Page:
Salt & Time

By Elizabeth Winslow
Photography by Jenna Noel

Ben Runkle, owner of Salt & Time Artisanal Salumi, used to be a devout vegan. Then one day he had an epiphany and came to believe that the environmental issues he was hoping to solve through diet might be better addressed by eating responsibly—and this, he realized, could include eating sustainably raised meat.

“I was a vegetarian, and then a vegan, for ten years,” he explains.

“But one day I looked at the processed soy chicken substitute I was eating and I realized the issue was a lot more complicated than I had at first thought. Being a ‘junk food vegan’ wasn’t solving anything.”

He began to research sources of protein for his newly carnivorous diet; he read Michael Pollan’s The Omnivore’s Dilemma and joined the Marin Sun Farms CSA program in the Bay Area, where he lived at the time. “Dave Evans, the owner of Marin Sun, was such an inspiration to me,” Runkle says. “Dave was inspired by [natural meat gurus] Joel Salatin and Bill Niman. He started raising one cow a year on grass, and now he is one of the largest sustainable producers of beef in the nation. His business is totally integrated—he raises the beef, processes it, butchers it and is the retail and wholesale outlet for it. He completely changed the way I think about meat.”

Runkle was so inspired, he took on a butchering apprenticeship at Marin Sun. In the meantime, he was becoming increasingly fascinated with old-world, artisanal methods of curing meats, and began experimenting with salumi, the cured sausages and meats of Italy. “I learned so much from Dave, and working there was like a magic key that opened all the doors into the best restaurant kitchens in the Bay Area.” Runkle also took on stages (when a chef works briefly, for free, in another chef's kitchen to learn new techniques and cuisines) at Fatted Calf in Napa and Avedano’s in San Francisco—two highly respected markets that make charcuterie and cured meats in-house.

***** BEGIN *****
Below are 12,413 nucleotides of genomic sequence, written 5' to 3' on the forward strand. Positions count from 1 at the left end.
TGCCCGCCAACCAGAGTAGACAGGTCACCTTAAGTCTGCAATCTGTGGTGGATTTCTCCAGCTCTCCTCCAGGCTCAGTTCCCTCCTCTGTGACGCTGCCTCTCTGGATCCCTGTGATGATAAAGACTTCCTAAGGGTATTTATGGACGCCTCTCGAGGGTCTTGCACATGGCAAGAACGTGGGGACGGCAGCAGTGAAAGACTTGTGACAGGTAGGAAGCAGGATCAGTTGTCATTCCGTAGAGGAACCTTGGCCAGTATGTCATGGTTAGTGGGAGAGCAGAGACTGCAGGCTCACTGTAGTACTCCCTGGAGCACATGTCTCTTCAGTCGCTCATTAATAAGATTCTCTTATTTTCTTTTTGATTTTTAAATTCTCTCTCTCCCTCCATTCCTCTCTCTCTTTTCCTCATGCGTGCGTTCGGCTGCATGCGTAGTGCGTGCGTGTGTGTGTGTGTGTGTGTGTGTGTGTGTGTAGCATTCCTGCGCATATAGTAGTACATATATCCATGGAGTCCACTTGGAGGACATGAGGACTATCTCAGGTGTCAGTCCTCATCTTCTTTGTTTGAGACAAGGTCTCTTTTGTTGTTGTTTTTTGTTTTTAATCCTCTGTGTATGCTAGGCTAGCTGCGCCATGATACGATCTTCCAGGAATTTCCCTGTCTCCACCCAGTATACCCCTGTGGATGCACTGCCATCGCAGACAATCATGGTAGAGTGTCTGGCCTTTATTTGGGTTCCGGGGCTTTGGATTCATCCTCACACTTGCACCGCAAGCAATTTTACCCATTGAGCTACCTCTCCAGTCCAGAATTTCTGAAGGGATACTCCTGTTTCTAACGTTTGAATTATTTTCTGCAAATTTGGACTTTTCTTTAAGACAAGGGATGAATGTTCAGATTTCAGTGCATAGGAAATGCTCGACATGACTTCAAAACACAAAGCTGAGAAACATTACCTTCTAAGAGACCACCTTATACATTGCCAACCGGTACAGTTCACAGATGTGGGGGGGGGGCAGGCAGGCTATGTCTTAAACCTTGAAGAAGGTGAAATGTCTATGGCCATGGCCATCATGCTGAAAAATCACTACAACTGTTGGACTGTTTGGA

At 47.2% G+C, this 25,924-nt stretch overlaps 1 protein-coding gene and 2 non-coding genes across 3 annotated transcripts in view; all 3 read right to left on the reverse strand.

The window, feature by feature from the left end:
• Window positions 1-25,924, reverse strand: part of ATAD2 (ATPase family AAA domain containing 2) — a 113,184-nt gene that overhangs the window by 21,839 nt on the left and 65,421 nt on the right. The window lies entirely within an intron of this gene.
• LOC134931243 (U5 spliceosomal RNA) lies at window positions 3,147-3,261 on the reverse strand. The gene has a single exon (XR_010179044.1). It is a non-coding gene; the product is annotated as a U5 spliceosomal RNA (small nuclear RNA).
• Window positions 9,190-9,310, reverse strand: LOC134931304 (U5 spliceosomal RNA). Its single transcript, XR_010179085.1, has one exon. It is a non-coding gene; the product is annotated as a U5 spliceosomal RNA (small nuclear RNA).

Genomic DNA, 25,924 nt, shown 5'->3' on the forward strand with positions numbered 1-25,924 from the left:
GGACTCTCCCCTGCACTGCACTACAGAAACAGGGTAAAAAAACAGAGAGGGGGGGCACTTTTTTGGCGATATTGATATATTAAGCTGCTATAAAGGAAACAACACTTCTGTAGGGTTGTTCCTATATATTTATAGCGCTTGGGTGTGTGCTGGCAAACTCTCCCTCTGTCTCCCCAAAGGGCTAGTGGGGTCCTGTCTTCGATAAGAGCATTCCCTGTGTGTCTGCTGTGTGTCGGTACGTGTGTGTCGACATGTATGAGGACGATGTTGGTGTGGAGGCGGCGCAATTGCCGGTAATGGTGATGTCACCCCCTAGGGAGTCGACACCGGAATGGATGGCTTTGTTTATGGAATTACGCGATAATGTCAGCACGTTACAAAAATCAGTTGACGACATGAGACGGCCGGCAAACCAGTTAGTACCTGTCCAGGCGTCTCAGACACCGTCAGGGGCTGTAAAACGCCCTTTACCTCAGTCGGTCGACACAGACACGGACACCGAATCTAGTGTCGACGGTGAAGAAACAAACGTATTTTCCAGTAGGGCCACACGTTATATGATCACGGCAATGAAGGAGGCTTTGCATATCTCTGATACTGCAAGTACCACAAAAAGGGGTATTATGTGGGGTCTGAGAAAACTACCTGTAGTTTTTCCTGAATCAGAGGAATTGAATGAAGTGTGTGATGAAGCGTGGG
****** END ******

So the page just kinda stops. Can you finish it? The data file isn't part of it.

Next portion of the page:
“I definitely found my own style and methods for curing meats, but I could never have done any of it without the community and mentoring I was able to get during this time. I had to construct and refine my process, and then magnify it to a commercial level. People are still amazed that I make salumi. Oftentimes at the market or at events, I have to explain to them that, yes, I started with half a pig, and I wound up with . . . this!” He points to the beautifully deep crimson links of Genoa, soppressata, chorizo and peperone hanging in his curing room.

Runkle does indeed begin with half a hog from Richardson Farms each week. He breaks down the cuts and saves the belly and loin for pancetta, bacon, lonzino and lomo, which are cured whole and not stuffed into casings. The rest is then boned out, ground, mixed with spices and stuffed into casings for salumi. After being introduced to a European starter culture, the salumi spends 48 hours in a fermenting cabinet, which produces lactic acid, preserving the meat and producing its traditional characteristic tang.

The next step in the process takes place in the walk-in drying room, which is kept between 50 and 60 degrees. The air inside is cool, and weighted with a seductively rich scent. Runkle ages his product longer than most do—over two months. This allows the flavors to intensify and become more complex.

While the long wait makes for great charcuterie, it doesn’t necessarily fit the modern business model of turning a quick profit on your investment. “I chose the name Salt & Time because they’re the two most important ingredients I add to my products,” Runkle says. “I take a Mediterranean approach to my products, both in style and flavor, but also to the process of creating it. I’m willing to put time into it because it makes a better product, and you can’t rush that.”

Other aspects also help make Runkle’s business model workable. His overhead is extremely low, for example. He operates out of Niederwald, where commercial property is affordable, and runs all aspects of the business with only one employee, Thomas Shears, a talented extern from Le Cordon Bleu in Austin. In addition to pork-based salumi, Runkle has made handmade hot dogs with pork and Naturally Dolce Farms beef, mortadella with Thunder Heart Bison, and wild boar prosciutto, and has plans to try some new recipes with lamb. He also makes a wide variety of seasonal pickles with produce from local farms to complement the salumi.

Runkle’s connection to traditional methods and to the community he lives in are palpable. “I love working with all the great farmers and ranchers in the area. My mission is to promote producers who are using sustainable methods, working hard to heal the land. If it wasn’t for these farmers and ranchers,” he says with conviction, “I couldn’t do what I do. They are really the rock stars of the food world.”

Salt & Time
1912 E 7th St.

Genoa: dry-cured pork sausage seasoned with red wine, pepper and garlic
Sopressata: dry-cured pork sausage seasoned with white wine, chili and  garlic
Chorizo: dry-cured, Spanish-style pork sausage with smoked pimentón (paprika) and chili
Lomo: whole cured pork loin with chili and cumin
Lonzino: whole cured pork loin with fennel, juniper and nutmeg
Pancetta: whole cured pork belly with pepper and juniper

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